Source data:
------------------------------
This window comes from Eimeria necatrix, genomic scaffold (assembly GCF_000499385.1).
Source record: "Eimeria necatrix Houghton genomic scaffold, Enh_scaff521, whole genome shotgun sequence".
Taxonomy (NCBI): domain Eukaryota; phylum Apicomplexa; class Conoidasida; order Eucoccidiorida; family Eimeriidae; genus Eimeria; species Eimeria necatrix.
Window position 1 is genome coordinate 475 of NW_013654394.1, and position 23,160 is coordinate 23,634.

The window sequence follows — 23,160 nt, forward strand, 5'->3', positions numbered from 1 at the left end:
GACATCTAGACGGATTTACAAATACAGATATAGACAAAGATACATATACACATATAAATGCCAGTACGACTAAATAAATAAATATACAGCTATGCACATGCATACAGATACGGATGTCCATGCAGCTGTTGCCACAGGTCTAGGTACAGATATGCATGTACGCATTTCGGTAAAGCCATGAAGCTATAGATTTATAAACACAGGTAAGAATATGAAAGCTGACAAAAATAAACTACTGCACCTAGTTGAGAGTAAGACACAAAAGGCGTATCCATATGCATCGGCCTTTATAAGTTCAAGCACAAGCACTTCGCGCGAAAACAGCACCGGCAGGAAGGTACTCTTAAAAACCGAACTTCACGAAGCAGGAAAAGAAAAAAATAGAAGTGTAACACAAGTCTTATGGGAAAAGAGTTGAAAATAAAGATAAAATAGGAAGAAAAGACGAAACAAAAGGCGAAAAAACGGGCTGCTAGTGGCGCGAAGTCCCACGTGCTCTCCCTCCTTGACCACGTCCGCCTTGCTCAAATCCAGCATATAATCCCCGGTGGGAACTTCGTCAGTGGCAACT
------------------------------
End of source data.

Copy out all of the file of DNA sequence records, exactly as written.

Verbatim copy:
This window comes from Eimeria necatrix, genomic scaffold (assembly GCF_000499385.1).
Source record: "Eimeria necatrix Houghton genomic scaffold, Enh_scaff521, whole genome shotgun sequence".
Taxonomy (NCBI): domain Eukaryota; phylum Apicomplexa; class Conoidasida; order Eucoccidiorida; family Eimeriidae; genus Eimeria; species Eimeria necatrix.
Window position 1 is genome coordinate 475 of NW_013654394.1, and position 23,160 is coordinate 23,634.

The window sequence follows — 23,160 nt, forward strand, 5'->3', positions numbered from 1 at the left end:
GACATCTAGACGGATTTACAAATACAGATATAGACAAAGATACATATACACATATAAATGCCAGTACGACTAAATAAATAAATATACAGCTATGCACATGCATACAGATACGGATGTCCATGCAGCTGTTGCCACAGGTCTAGGTACAGATATGCATGTACGCATTTCGGTAAAGCCATGAAGCTATAGATTTATAAACACAGGTAAGAATATGAAAGCTGACAAAAATAAACTACTGCACCTAGTTGAGAGTAAGACACAAAAGGCGTATCCATATGCATCGGCCTTTATAAGTTCAAGCACAAGCACTTCGCGCGAAAACAGCACCGGCAGGAAGGTACTCTTAAAAACCGAACTTCACGAAGCAGGAAAAGAAAAAAATAGAAGTGTAACACAAGTCTTATGGGAAAAGAGTTGAAAATAAAGATAAAATAGGAAGAAAAGACGAAACAAAAGGCGAAAAAACGGGCTGCTAGTGGCGCGAAGTCCCACGTGCTCTCCCTCCTTGACCACGTCCGCCTTGCTCAAATCCAGCATATAATCCCCGGTGGGAACTTCGTCAGTGGCAACT